Web App - initial ideas

I’m exploring the idea of making an ImageJ Web App for a school project.

I have a few few initial questions that would help me get my bearings.

Given that ImageJ and OMERO can be used together, is a Web App really a necessity?
Where should I start and what do you think would be the biggest challenges? Will I be working with SCIFIO and SciJava more than with ImageJ itself?

I’ve done some reading about ImageJ (imagej.net: development, architecture, this post, …) but still don’t have the grasp about the whole thing, so it would be great if you could point me in some direction.

Thank you

I think that is quite ambitious for a school project, especially over the course of a single semester.

We are planning a RESTful image server; see imagej/imagej-server#1 for some discussion. I am planning to work on this seriously later this fall. Maybe the timing is actually good—you could work on the client side javascript/browser UI, while I work on the backend? What do you think? How many hours would you have to devote to the project?

Definitely still necessary. The ImageJ-OMERO integration is nice for client- and server-side ImageJ/OMERO integration, but does not solve other use cases. For example, my primary use case for the RESTful image server is to integrate ImageJ with CellProfiler, which is written in Python, without CP needing to spin up an in-process JVM anymore. My secondary use case is to begin enabling more client-server usages of ImageJ in general, such as client-side mobile apps. A javascript UI for ImageJ would go a very long way toward this goal.

Just to clarify the difference between OMERO and an “ImageJ server”:

  • OMERO is a full-blown data management platform with many dependencies which (ideally) requires a dedicated sysadmin to install and maintain. The main idea there is that you can have a central place where your lab puts all their data. Analysis functions in OMERO are secondary—it provides a framework for them, but not a full-featured built-in analysis suite.

  • Conversely, the ImageJ server is (will be) a lightweight stack (built on Dropwizard) with no external dependencies apart from Java, which spins up and down in a matter of seconds. The main idea is to allow for non-Java programs to quickly and easily interface with the ImageJ API regardless of language, and across the network. The ImageJ server will have no support for data storage and management—you’ll still have to figure out where and how to store your images; you could combo it with something like ownCloud, but that would be a separate thing. Or you could of course combo it with OMERO, via the aforementioned ImageJ-OMERO integration. Analysis functions in ImageJ are primary—it is really trying to provide a large suite of image analysis routines, as well as an extensible framework for the community there.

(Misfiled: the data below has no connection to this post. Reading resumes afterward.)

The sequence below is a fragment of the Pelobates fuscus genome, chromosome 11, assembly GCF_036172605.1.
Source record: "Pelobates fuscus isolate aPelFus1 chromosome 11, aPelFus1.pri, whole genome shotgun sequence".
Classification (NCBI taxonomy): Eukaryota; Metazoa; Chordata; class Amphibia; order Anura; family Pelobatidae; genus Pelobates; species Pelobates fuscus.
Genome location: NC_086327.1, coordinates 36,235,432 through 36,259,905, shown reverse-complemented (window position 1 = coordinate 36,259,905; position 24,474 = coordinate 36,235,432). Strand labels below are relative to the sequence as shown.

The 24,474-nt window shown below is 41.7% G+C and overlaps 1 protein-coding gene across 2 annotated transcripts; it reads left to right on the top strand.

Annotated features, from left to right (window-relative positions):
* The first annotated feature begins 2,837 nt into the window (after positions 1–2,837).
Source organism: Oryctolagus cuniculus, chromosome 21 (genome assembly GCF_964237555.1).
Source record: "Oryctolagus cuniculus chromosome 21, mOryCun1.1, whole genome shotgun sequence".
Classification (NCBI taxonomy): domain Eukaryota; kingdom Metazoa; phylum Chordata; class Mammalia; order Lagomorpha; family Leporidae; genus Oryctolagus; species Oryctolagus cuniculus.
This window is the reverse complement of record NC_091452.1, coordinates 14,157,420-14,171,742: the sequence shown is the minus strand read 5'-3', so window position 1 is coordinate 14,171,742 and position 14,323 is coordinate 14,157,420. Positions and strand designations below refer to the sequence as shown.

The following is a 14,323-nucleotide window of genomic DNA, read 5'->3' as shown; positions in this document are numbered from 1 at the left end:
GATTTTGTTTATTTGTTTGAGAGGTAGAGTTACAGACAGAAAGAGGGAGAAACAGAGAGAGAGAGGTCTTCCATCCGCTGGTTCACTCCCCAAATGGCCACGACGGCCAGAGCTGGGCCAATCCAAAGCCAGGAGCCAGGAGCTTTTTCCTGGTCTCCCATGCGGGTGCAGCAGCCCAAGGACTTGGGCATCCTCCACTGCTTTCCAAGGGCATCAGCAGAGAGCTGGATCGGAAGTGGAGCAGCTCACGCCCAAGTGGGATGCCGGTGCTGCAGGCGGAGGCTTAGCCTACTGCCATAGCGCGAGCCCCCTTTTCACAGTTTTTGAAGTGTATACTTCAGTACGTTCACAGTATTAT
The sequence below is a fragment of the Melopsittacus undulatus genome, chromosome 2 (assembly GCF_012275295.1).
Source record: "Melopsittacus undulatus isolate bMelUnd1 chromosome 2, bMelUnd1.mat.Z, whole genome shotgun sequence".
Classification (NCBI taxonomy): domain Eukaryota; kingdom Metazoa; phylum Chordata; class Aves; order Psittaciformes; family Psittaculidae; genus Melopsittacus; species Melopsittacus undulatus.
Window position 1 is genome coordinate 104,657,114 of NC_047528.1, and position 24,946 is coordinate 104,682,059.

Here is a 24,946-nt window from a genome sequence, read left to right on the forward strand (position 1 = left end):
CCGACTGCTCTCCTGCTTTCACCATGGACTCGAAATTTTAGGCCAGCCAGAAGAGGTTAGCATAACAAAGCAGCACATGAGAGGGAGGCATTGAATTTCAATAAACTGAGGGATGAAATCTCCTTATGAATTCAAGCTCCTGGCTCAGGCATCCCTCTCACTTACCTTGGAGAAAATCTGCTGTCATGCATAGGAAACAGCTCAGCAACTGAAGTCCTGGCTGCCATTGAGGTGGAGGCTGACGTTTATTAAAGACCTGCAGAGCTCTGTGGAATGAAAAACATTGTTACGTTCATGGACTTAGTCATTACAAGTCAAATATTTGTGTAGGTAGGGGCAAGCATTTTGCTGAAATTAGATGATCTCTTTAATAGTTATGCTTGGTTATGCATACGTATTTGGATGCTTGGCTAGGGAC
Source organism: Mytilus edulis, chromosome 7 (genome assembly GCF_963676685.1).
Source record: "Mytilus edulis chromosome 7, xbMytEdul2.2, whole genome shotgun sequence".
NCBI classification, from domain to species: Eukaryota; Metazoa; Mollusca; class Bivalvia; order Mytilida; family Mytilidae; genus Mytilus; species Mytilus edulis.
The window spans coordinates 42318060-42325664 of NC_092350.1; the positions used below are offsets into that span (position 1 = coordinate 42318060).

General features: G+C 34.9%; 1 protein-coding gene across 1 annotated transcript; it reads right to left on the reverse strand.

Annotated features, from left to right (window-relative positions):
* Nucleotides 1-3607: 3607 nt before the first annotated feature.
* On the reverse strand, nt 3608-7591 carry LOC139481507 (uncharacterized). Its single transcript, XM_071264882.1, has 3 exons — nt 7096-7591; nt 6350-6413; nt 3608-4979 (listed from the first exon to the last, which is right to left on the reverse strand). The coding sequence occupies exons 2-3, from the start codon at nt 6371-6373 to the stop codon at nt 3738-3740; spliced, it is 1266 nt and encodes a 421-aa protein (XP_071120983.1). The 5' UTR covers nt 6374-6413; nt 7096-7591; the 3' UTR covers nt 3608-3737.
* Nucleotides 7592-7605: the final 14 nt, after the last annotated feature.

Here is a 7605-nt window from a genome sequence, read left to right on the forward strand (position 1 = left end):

There are several challenges. Primarily:

  1. On the server side, getting the details of the RESTful endpoints right
  2. On the client side, the actual work of implementing a javascript UI which utilizes those endpoints.

For (2), it will be very easy to expose all available ImageJ2 commands in some kind of menu structure/hierarchy. The tricky part is designing a nice 21st century UI that the majority of people find friendly right off the bat, while still providing the shortcuts needed by the power users to get things done efficiently. People have many different schools of thought on what makes a good UI (see e.g. ImageJFX, Icy, BioImageXD and of course the ImageJ 1.x UI).

One other point, regarding Java applets (since you linked to the forum post discussing running ImageJ as an applet): it is becoming increasingly clear that despite Oracle’s efforts, Java applets are a dying technology. Chrome has stopped supporting them. And Java Web Start is not much better. Of course, you could create a web page which launches ImageJ via Java Web Start, but honestly it would be rather crappy usability-wise, and would bring basically nothing to the table from a utility perspective. The client-server approaches I discuss above will be vastly superior, and more future-proof.

Can you tell us more about your focus in school? Is UI design relevant to your studies? Or are you more interested in the image processing side?

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Thank you so much for your thorough reply.

I’m currently enrolled in a Bioinformatics masters and this will be my final project, so I’ll be working on this almost exclusively for the next 10 months.

Together with my advisor, we’ve been trying to find a trade-off between which topics to explore and the time available.
I understand how important it would be to have a working client but unfortunately UI design isn’t one of my favourite topics of development, and I am really interested in working on distributed image processing, for example I am interested in developing a methodology to load data “on demand”, i.e. allowing us to work with large datasets on clients with a limited amount of storage available.

We are very interested in collaborating with you / ImageJ community and work out something useful to you that we can focus on.

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@gfigueiro I apologize for dropping the ball on this conversation till now.

To give you a brief status update on the imagej-server project: thanks to the efforts of @lyang, it is working very well now. There is a demo command line Python client, and also a prototype web client written in javascript.

What did you end up coming up with for your project? Anything you are able to share with the ImageJ community?